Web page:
July 23, 2024

Cybersecurity funding in 2024: Survival of the financially fittest

There are a few certainties in life: taxes, death, and getting hacked. Attacker tactics, techniques, and procedures (TTPs) always evolve, which means companies will need new cybersecurity tools with improved capabilities. While the incumbents will fulfill some of those features, we should expect a vibrant ecosystem of cybersecurity startups challenging the status quo this year.

However, with today’s shift from the “irrational exuberance” of 2021 to a frozen venture capital market through 2023, we’re all wondering what the venture market look like in 2024, and what effect it will have on new and existing cybersecurity companies.  

From irrational exuberance to survival of the fittest

In 2021, interest rates were low, venture capital was plentiful, and valuations were sky-high. Cybersecurity startups raised massive rounds of funding with sometimes exorbitant valuations. This era was a blessing and a curse for founders. The blessing: raise plenty of cash to deliver on the vision. The curse: the pressure of generating revenue to “grow into” the valuation. For those who watched the HBO show Silicon Valley, recall the episode where the founder was panicked because he had to raise a “down round.”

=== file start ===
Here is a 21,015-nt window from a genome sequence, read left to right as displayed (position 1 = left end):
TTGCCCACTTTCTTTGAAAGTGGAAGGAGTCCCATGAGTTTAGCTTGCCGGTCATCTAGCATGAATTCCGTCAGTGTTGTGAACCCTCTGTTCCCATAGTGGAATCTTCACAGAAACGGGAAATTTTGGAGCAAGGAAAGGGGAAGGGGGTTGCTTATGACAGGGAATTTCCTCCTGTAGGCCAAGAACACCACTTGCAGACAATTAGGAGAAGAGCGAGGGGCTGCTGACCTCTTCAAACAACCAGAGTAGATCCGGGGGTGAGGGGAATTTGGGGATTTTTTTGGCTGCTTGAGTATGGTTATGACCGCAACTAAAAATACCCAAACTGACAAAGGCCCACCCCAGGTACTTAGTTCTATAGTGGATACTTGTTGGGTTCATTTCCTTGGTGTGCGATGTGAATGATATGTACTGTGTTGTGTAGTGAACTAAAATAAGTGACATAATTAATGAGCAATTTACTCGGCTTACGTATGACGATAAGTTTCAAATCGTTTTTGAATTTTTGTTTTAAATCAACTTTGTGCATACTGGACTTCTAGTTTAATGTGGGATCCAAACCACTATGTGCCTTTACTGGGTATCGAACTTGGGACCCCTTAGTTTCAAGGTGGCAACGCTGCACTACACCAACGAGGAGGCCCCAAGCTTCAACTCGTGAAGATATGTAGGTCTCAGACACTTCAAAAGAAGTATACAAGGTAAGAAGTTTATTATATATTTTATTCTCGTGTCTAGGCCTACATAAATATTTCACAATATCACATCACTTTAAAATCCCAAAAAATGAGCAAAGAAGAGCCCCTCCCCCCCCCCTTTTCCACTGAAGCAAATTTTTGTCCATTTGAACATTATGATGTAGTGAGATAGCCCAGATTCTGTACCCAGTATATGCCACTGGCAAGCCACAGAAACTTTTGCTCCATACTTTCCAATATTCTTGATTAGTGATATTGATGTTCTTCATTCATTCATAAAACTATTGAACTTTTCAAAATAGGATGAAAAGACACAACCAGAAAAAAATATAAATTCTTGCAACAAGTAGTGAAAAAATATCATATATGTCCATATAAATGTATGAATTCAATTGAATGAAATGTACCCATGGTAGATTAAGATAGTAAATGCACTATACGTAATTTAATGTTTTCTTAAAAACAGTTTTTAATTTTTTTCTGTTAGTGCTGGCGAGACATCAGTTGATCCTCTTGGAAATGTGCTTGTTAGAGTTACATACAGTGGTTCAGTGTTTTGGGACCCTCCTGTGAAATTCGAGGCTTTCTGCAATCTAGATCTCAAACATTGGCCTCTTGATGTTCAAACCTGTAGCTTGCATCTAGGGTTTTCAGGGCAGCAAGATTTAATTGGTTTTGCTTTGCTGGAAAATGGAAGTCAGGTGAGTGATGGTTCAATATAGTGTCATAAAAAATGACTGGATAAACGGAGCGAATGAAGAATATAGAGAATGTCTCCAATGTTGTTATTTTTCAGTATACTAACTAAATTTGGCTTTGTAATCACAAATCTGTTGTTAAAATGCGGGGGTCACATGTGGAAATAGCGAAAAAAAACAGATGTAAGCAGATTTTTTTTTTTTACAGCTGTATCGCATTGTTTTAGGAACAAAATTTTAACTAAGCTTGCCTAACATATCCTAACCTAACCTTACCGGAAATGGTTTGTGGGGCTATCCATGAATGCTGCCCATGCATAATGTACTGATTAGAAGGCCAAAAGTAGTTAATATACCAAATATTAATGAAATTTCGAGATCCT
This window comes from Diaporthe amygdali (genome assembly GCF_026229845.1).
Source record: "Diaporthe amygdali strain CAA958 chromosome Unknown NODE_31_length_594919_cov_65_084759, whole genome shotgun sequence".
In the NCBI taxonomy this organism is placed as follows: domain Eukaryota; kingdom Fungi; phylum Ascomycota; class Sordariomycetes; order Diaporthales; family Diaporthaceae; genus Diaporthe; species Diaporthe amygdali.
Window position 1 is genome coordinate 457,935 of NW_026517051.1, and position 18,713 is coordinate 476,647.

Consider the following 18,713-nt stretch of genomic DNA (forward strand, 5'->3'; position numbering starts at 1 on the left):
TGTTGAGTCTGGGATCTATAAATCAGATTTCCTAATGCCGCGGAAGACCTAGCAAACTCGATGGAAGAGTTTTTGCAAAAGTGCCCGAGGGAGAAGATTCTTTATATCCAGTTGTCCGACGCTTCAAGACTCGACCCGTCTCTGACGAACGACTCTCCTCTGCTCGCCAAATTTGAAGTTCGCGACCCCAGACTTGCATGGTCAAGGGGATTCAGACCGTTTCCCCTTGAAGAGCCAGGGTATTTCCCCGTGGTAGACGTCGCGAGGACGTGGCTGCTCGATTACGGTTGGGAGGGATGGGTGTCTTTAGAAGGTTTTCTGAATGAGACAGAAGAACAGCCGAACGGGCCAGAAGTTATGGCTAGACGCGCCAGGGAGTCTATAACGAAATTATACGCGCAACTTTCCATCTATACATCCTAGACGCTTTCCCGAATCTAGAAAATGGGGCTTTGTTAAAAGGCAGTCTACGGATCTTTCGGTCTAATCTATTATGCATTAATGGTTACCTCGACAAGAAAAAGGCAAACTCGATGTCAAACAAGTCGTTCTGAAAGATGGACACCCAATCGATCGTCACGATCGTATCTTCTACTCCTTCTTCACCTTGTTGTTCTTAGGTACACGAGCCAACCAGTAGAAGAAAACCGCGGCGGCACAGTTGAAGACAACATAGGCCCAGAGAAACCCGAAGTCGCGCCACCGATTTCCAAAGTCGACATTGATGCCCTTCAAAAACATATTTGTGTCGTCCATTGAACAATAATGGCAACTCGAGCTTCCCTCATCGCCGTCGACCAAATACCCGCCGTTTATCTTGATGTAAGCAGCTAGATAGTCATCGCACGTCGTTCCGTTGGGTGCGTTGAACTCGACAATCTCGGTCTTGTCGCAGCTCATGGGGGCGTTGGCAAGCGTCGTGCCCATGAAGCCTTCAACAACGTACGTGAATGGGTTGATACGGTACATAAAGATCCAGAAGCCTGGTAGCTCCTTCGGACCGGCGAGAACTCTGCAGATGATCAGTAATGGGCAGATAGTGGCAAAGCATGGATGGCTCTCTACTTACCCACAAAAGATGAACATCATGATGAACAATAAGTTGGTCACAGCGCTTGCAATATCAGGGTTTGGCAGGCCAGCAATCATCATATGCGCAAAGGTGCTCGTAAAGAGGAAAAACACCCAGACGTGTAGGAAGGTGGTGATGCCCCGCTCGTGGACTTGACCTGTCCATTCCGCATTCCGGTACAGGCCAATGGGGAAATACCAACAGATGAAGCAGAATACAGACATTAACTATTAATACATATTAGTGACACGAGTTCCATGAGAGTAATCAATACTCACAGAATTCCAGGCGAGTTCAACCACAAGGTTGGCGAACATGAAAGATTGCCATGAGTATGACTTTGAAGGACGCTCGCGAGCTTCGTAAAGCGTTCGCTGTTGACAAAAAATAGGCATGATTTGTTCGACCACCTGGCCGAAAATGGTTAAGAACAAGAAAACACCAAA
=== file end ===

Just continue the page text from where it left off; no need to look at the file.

In April 2022, early indicators made clear the markets were shifting towards a recession, if not by the technical definition, then at least in the sense that budgets were tightening among security buyers and revenue forecasts would subsequently be revised downwards. Well-executing companies aggressively cut expenses, reducing their burn, and extending their runways.

For example, a big lesson I learned from my past life is that companies can’t “cut” their way through a recession, they must sell their way through it. Well-executing companies therefore reallocated the money saved from cost reduction efforts towards revenue generating efforts, hiring more quota carrying sales reps, and creating incentives for channel partners.

Companies such as ours, with product market fit that truly addresses a need could efficiently reallocate funding towards sales initiatives. However, companies that struggled to find their niche in the current market were in trouble. Companies uncertain how to sell their product, or worse, the product does not yet meet the needs of a paying customer, it’s very difficult a company to sell their through a recession. Need drives demand, so it’s important to have a product that both truly addresses the current threat landscape – especially in terms of recent news-making attacks – and preemptively improves security for buyers.

Investment climate for Series B and beyond companies

Upon raising a Series A/B/C venture round in 2021, investors pressured security founders to deliver growth at all costs. Burn multiples and sales efficiency metrics were not as important as top line growth, because top line growth was the single biggest contributor to a company’s valuation.